What is Gift?

Definition of “gift” is given in section 122 of the Transfer of Property Act, 1882.A gift is a transfer of certain existing movable or immovable property made voluntarily and without consideration, by one person called donor, to another called the donee, and accepted by or on behalf of the donee. Such acceptance maybe made during the life time of the donor and while he is still capable of giving. If the donee dies before acceptance, the gift is void.

Onerous gifts:-when a gift is in the form of a single transfer to the same person of several things of which one is, and others are not, burdened by an obligation, the donee can take nothing by the gift unless he accepts it fully. Where a gift is in the form of two or more separate and independent transfers to the same person of several things, the donee is at liberty to accept one of them and refuse the others, although the former may be beneficial and the latter onerous.

A donee not competent to contract and accepting property burdened by any obligation is not bound by his acceptance during such incompetence. But if, after becoming competent to contract and being aware of the obligation, he retains the property given, he becomes so bound (section 127, TPA).

Subject to the provisions of this section 127, where a gift consists of the donor’s whole property, the donee is personally liable for all debts due by and liabilities of the donor at the time of the gift to the extent of the property comprised therein [section 128, TPA].

A gift once made is irrevocable except in the following two cases:

First– When the donor and the donee have agreed that on the happening ofa specified event, not depending upon the Will of the donor, the gift shall be or revoked.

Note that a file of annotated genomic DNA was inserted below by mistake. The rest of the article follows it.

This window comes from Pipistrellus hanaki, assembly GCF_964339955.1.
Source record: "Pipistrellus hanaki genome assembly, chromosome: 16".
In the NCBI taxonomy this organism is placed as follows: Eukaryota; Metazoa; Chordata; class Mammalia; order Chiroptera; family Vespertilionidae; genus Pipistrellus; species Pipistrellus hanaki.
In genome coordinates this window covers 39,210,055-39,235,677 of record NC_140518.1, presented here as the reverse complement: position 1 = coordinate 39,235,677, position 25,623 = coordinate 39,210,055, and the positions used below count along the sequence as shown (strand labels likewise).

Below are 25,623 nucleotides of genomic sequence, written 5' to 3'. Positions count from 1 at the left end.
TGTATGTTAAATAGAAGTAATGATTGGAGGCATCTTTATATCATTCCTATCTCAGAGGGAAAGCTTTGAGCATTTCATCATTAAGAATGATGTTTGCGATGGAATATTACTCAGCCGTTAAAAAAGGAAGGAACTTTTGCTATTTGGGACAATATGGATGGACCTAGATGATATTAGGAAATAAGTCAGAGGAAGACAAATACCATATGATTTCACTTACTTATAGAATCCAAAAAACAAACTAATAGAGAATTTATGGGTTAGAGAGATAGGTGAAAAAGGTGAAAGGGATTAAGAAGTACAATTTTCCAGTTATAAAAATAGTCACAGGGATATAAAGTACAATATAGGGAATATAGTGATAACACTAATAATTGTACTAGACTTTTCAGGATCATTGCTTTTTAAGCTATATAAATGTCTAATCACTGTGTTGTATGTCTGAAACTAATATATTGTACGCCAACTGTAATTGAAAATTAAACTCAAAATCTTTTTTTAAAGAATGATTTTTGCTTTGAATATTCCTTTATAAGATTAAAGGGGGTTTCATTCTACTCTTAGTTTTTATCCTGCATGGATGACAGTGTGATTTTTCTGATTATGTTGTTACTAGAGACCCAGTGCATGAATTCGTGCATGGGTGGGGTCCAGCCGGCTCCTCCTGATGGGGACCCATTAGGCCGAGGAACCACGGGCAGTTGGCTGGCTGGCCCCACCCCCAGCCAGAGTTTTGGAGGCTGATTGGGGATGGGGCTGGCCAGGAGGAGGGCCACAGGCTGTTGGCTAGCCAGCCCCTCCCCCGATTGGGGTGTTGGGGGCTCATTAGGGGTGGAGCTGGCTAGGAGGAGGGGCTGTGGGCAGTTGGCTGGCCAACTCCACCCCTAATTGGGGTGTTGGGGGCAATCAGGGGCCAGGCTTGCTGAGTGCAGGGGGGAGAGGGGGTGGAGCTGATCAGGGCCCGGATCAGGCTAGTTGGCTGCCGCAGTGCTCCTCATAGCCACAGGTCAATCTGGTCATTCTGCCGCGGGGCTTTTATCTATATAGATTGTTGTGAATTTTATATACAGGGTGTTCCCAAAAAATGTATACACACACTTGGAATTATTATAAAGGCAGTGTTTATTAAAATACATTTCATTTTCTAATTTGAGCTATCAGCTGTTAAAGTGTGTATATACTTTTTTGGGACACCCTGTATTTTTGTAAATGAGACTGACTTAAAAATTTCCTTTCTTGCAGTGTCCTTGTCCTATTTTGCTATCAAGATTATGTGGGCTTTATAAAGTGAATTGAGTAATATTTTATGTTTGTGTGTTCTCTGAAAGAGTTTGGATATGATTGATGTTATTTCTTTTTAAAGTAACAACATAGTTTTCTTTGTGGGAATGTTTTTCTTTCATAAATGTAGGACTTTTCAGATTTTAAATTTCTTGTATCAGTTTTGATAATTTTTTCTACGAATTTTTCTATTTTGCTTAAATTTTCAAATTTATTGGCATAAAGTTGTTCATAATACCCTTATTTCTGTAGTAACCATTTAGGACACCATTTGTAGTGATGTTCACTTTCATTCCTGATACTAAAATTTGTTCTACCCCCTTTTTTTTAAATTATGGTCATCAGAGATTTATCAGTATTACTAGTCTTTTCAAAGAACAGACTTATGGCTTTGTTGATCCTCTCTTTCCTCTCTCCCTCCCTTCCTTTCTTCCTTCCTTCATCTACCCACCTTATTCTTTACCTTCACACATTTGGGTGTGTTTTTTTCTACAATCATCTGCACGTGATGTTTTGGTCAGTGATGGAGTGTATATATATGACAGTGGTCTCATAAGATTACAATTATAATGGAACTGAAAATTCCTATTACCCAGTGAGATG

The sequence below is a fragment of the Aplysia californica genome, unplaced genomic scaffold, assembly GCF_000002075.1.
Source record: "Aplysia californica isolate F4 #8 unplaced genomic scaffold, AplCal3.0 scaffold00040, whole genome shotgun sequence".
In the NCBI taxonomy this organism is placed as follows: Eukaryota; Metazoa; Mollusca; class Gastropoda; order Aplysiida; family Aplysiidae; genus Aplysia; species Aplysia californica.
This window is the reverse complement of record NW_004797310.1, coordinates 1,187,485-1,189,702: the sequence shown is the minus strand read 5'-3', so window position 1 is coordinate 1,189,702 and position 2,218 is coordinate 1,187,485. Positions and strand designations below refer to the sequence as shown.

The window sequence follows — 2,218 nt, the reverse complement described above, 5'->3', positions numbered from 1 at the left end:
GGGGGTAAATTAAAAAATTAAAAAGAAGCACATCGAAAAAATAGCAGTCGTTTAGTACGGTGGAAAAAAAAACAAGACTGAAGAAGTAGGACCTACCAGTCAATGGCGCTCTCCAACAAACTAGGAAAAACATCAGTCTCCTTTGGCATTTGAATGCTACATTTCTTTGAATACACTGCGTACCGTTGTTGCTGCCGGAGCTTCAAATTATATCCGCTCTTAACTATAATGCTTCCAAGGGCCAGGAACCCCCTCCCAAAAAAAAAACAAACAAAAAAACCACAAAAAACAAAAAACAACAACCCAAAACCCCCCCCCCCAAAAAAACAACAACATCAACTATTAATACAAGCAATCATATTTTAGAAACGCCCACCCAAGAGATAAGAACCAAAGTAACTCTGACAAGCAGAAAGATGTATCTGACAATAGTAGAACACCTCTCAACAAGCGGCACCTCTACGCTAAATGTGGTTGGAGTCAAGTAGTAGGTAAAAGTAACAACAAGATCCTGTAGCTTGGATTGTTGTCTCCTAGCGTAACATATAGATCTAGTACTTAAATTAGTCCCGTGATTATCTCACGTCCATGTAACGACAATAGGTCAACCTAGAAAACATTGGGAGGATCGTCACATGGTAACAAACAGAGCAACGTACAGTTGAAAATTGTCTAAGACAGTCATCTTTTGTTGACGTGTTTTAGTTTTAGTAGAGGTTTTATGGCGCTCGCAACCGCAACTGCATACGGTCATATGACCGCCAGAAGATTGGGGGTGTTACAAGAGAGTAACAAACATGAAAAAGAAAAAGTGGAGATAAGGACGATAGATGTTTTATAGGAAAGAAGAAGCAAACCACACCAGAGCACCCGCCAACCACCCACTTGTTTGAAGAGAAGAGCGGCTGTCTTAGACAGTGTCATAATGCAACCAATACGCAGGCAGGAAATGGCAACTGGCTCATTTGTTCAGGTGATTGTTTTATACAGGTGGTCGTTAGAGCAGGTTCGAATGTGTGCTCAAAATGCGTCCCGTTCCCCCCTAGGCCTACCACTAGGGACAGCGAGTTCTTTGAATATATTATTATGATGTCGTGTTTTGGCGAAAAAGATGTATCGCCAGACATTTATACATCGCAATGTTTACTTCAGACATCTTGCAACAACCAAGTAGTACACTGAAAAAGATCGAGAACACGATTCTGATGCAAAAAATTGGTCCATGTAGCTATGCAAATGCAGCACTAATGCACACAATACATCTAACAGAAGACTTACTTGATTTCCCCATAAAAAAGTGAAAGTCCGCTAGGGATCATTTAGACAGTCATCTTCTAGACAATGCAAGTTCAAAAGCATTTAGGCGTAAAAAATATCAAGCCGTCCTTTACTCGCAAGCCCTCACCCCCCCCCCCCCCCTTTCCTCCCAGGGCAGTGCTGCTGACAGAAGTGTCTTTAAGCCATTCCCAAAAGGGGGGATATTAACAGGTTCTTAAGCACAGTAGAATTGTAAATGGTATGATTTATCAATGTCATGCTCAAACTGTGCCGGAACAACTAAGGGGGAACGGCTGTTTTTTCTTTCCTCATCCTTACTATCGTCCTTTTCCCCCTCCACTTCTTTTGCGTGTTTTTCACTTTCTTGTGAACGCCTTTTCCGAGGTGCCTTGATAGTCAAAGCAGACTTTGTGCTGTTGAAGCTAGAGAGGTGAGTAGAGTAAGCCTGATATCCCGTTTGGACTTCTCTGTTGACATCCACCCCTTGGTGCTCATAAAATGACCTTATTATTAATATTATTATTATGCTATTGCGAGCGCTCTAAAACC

Second– in any of the case (save want or failure of consideration) in which, if it were a contract, it might be rescinded on grounds of fraud, coercion, undue influence, misrepresentation etc. [section 126, TPA).

Points/Essentials while drafting a gift deed

For the purpose of making a gift of immovable property, the transfer must be effected by a registered instrument signed by or on behalf of the donor and attested by at least two witnesses. A gift of movable property, however, may be effected either by a registered instrument or by delivery of possession. Thus, before drafting a gift deed, the following essentials must be kept in mind:-

1. In a gift, the donor must intend to pass on the ownership of the property to the donee. The property must be in existence at the time donation. Gift of future property is void.

2. The transfer must be without consideration. However, past services ormutual love and affection can be a consideration in a gift. Gift of movableswhich has been completed by delivery and gift of immovable propertywhich is attested and registered cannot be questioned as to their validityonly on the ground of lack of consideration or no consideration thereof.

3. The transferor must be competent to contract and his gift to the donee should be voluntary i.e., with his free consent.

4. Gift depending on a condition fulfillment of which is impossible or whichis forbidden by law is void.

5. Gift must be accepted by the donee. Acceptance may be implied from the conduct of the donee by taking possession or doing some overt act in relation to the property donated to him. The acceptance must be at a time when the donor is alive and capable of giving.

6. A gift which is revocable under an agreement at the mere will of the donor is void. The circumstances under which a gift can be revoked are given under section 126 of the Transfer of Property Act, 1882. 7. The above provisions do not apply to gifts of movable property made in contemplation of death and do not affect any rule of Mohammedan law.


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